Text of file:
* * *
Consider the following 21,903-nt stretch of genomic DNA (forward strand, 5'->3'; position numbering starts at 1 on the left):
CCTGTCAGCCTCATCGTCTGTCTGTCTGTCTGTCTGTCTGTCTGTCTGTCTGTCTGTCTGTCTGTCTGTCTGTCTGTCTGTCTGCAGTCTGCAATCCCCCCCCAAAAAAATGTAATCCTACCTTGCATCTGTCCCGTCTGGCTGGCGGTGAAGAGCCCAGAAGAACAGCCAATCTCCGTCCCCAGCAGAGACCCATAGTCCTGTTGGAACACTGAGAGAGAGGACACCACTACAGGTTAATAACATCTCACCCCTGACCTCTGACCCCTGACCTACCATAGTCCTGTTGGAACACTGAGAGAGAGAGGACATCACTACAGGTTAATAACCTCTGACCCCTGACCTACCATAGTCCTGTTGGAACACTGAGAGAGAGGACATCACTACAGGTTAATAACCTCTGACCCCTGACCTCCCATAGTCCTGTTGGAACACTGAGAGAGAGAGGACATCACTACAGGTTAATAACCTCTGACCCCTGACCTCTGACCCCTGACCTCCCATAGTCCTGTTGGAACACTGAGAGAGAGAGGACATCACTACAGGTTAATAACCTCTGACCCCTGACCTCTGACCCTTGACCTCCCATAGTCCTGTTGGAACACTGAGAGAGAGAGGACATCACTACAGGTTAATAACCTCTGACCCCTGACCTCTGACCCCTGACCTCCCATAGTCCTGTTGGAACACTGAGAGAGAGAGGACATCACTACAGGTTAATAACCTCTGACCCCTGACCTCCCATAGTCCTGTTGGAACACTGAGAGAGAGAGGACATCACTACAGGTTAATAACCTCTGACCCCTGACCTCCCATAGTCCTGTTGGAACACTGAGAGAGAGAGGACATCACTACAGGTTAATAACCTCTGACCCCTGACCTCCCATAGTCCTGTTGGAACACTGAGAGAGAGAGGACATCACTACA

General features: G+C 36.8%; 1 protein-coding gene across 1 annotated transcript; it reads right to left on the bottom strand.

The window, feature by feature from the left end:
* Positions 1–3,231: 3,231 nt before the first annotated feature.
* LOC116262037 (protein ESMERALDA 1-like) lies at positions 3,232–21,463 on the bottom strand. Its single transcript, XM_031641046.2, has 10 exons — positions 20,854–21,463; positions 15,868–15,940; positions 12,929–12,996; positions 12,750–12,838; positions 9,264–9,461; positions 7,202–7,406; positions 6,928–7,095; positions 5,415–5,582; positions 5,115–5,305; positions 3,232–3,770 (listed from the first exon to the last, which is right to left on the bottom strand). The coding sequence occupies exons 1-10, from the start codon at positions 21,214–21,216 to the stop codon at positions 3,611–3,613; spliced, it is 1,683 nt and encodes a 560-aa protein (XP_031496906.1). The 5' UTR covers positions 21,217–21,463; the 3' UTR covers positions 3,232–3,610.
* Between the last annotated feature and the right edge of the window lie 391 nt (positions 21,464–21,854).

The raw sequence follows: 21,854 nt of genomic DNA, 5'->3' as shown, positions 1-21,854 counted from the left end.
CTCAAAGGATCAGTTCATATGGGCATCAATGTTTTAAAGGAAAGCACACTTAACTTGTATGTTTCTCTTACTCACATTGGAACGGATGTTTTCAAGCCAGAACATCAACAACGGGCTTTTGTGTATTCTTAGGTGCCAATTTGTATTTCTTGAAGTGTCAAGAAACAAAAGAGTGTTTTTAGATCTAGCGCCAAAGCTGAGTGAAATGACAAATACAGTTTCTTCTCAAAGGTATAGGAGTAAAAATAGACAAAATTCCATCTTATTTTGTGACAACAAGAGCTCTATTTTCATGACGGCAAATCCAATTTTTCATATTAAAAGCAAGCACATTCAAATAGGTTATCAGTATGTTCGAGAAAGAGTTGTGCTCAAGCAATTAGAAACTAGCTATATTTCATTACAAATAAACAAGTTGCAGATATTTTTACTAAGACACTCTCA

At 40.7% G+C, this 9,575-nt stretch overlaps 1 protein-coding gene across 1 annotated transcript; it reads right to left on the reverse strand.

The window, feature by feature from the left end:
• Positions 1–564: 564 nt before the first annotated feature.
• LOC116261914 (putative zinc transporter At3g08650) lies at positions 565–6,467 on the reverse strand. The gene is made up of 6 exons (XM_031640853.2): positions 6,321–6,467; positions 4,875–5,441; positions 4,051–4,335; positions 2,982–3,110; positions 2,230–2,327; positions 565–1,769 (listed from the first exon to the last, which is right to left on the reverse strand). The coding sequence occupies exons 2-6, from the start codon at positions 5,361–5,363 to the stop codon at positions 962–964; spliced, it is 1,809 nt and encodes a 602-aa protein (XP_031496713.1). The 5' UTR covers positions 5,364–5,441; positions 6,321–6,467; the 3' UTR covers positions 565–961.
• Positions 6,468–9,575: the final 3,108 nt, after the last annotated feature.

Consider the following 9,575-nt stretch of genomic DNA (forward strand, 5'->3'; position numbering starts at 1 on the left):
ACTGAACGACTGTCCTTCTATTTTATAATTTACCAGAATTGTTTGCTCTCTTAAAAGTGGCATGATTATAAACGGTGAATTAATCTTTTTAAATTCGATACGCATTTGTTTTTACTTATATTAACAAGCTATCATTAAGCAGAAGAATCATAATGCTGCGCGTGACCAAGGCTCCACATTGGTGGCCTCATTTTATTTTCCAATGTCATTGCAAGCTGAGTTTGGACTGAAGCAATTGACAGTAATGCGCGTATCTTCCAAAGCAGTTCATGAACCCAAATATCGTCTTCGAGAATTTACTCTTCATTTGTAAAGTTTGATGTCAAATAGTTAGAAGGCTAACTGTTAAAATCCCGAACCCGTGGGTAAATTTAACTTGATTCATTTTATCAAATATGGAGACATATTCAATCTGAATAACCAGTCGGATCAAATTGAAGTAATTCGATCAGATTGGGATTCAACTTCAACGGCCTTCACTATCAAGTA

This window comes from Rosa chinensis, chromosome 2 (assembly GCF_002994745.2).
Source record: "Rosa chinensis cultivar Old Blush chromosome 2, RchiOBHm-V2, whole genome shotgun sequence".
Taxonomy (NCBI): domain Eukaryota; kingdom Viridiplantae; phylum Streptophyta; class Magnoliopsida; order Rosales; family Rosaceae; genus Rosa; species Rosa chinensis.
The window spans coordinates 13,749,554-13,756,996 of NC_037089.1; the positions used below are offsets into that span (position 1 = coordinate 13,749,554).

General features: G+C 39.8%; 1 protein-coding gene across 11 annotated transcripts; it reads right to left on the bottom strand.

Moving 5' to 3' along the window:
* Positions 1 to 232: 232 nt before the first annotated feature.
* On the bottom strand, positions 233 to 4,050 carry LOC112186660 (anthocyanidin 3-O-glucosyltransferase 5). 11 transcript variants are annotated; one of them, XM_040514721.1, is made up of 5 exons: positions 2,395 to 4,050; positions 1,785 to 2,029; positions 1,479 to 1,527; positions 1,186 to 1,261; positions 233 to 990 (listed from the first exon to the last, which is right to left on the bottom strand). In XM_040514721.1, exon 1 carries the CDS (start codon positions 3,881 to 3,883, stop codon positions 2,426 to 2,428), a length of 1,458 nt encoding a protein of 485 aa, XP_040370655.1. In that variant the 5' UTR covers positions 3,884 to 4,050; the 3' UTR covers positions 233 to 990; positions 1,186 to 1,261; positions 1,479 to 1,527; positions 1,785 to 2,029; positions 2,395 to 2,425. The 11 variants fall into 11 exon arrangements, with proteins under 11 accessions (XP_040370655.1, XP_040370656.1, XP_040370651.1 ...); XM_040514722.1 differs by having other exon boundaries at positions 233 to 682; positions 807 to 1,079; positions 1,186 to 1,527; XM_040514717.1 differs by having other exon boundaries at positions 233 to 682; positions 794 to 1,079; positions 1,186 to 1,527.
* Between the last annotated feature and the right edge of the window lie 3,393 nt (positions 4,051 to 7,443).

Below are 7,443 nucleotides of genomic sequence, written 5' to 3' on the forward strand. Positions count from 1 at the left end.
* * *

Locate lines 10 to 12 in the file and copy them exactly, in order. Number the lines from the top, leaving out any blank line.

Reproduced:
At 40.7% G+C, this 9,575-nt stretch overlaps 1 protein-coding gene across 1 annotated transcript; it reads right to left on the reverse strand.

The window, feature by feature from the left end:
• Positions 1–564: 564 nt before the first annotated feature.